James Drummond, 4th Earl of Perth

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The Earl of Perth
KT PC
4thEarlOfPerth.jpg
The 4th Earl of Perth.
Lord Chancellor of Scotland
In office
1684–1688
Monarch James VII
Preceded by The Earl of Aberdeen
Succeeded by The Earl of Tweeddale
Personal details
Born 1648
Died 11 May 1716 (aged 68)
St Germain, Kingdom of France
Parents James Drummond, 3rd Earl of Perth
Alma mater University of St Andrews
Religion Roman Catholicism (from 1685)
Church of England (till 1685)
Military service
Allegiance House of Stuart
Battles/wars Glorious Revolution

James Drummond, 1st Duke of Perth KT PC (1648 – 11 May 1716), also 4th Earl of Perth and 7th Lord Drummond, was a Scottish statesman, and Jacobite.

Family[edit]

The eldest son of James Drummond, 3rd Earl of Perth by his spouse Lady Anne, daughter of George Gordon, 2nd Marquess of Huntly, he was educated at the University of St Andrews, and succeeded his father 2 June, and was served heir to him 1 October 1675.

Political career[edit]

In 1678 he was appointed a member of the Scottish Privy Council and supported Lauderdale's policy of giving up the disaffected western shires of Scotland to highland raids, before joining Hamilton's faction. He was appointed Lord Justice General in 1682 and an Extraordinary Lord of Session on 16 November the same year. He introduced the use of the thumbscrew in Scotland. He was also Lord Chancellor of Scotland, 1684 - 1688.

New Jersey[edit]

He was a partner with William Penn in the settlement of East New Jersey in 1681. As one of 24 proprietors of a large parcel of property that took up much of what is now the State of New Jersey, Perth sponsored an expedition in 1684 to establish a settlement there. The City of Perth Amboy, New Jersey, which sits on the waterfront facing Staten Island, New York, and which was once a port city in its own right, is named in his honor — a statue of Lord Perth stands in front of City Hall (the "Amboy" comes from an Algonquian word meaning "valley").

Roman Catholicism[edit]

In 1685 the 4th Earl of Perth converted to Roman Catholicism, along with his brother, the 1st Earl of Melfort. In 1686, Perth and his brother opened a Catholic chapel in Edinburgh, and their public attendance there resulted in a riot. Perth and his brother suggested to King James II that the Scottish Parliament would approve a repeal of the Test Act and penal laws against Catholics and Protestant dissenters, but this was later proved untrue. On 29 May 1687, nonetheless, he was made a Knight of the Thistle, being one of the eight original knights of that Order.

He is said to have had a novodamus, 17 December 1687, (on resignation) of his dignities, creating him Earl of Perth, Lord Drummond, Stobhall, and Montefex (Scotland), with remainder, failing heirs-male of his and of his brother's body, to the heirs-male of the second Earl.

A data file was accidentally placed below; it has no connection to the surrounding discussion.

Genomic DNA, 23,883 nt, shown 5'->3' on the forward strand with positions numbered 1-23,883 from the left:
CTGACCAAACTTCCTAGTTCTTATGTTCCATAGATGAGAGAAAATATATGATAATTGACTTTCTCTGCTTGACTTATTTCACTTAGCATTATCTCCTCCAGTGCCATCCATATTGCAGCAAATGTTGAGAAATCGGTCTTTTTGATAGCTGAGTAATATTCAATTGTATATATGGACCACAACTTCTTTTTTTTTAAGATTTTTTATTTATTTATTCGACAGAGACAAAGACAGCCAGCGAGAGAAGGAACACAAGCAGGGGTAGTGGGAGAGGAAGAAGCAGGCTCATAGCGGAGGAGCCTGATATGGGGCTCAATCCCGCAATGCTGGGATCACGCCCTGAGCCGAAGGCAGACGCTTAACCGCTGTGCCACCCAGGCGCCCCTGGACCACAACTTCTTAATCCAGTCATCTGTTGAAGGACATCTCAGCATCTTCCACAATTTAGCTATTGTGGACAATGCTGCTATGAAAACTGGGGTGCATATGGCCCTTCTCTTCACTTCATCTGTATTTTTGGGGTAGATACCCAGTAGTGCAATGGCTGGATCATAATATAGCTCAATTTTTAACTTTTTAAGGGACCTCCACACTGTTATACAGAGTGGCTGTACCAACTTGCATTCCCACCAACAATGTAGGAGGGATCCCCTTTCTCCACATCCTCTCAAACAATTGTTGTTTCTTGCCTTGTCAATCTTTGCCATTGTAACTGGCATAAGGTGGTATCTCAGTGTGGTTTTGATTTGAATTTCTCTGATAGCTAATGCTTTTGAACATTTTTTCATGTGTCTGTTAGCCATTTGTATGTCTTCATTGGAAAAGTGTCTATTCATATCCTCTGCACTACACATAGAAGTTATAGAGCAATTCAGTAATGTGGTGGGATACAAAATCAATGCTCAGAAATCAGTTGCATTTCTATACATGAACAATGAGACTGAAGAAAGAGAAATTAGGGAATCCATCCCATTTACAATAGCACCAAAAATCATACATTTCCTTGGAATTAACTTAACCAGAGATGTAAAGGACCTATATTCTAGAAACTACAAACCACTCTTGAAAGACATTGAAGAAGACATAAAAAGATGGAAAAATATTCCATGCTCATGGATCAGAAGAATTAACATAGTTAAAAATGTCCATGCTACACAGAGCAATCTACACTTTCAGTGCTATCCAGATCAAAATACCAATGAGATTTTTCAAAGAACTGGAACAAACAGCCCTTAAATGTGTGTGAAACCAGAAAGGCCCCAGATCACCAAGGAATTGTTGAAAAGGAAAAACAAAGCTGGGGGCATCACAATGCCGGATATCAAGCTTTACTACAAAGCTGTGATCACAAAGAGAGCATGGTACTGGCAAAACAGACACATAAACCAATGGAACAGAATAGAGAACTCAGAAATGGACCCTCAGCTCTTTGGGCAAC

Upon the Glorious Revolution, the Earl of Perth was imprisoned in 1689, first at Kirkaldy, then in Stirling Castle, and not released until 4 August 1693 on condition of a bond to leave the kingdom under penalty of £5000.

St. Germain[edit]

Monument for the brain of king James II & VII in Paris

He joined the exiled King at St Germain, by whom he was, on 19 August 1696, appointed Governor to the young Prince of Wales, and by whose testamentary directions he was, before 17 October 1701, created by King James III and VIII, Duke of Perth, Marquess of Drummond, Earl of Stobhall, Viscount Cargill, and Baron Concraig, all proclaimed as in the Peerage of Scotland (but in reality in the Jacobite peerage), with remainder to his heirs-male whatsoever. In 1701 he was recognised as a Duke in France by King Louis XIV.

On 14 February 1703, he was made a Gentleman of the Bedchamber, and on 21 June 1706 he was appointed a Knight of the Garter. He was afterwards Chamberlain to Queen Mary of Modena, and is said to have been created a Knight of the Golden Fleece by the King of Spain.

During James's exile, the Duke of Perth acted as the his ambassador to Rome, and after the King's death, Perth erected a monument to him in Paris.

Marriage and death[edit]

He married:

Death[edit]

The Duke of Perth died at St Germain, was interred in the Scots Chapel, Paris, and was succeeded by his son and heir by his first wife:

References[edit]

  • The Jacobite Peerage, Baronetage, Knightage, & Grants of Honour by the Marquis de Ruvigny & Raineval, London and Edinburgh, 1904, p. 145-6.
  1. ^ Lady Mary Drummond at thePeerage.com
Political offices
Preceded by
1st Earl of Aberdeen
Lord Chancellor of Scotland
1684–1689
Succeeded by
1st Marquess of Tweeddale
Peerage of Scotland
Preceded by
James Drummond
Earl of Perth, Lord Drummond
1675–1716
Forfeit
(restored in 1853
for George Drummond)
Loss of title — TITULAR —
Earl of Perth, Lord Drummond
Jacobite Peerage
1716
Succeeded by
James Drummond
New creation — TITULAR —
Duke of Perth, Marquess of Drummond, Earl of Stobhall, Viscount Cargill & Baron Concraig
Jacobite Peerage
1701-1716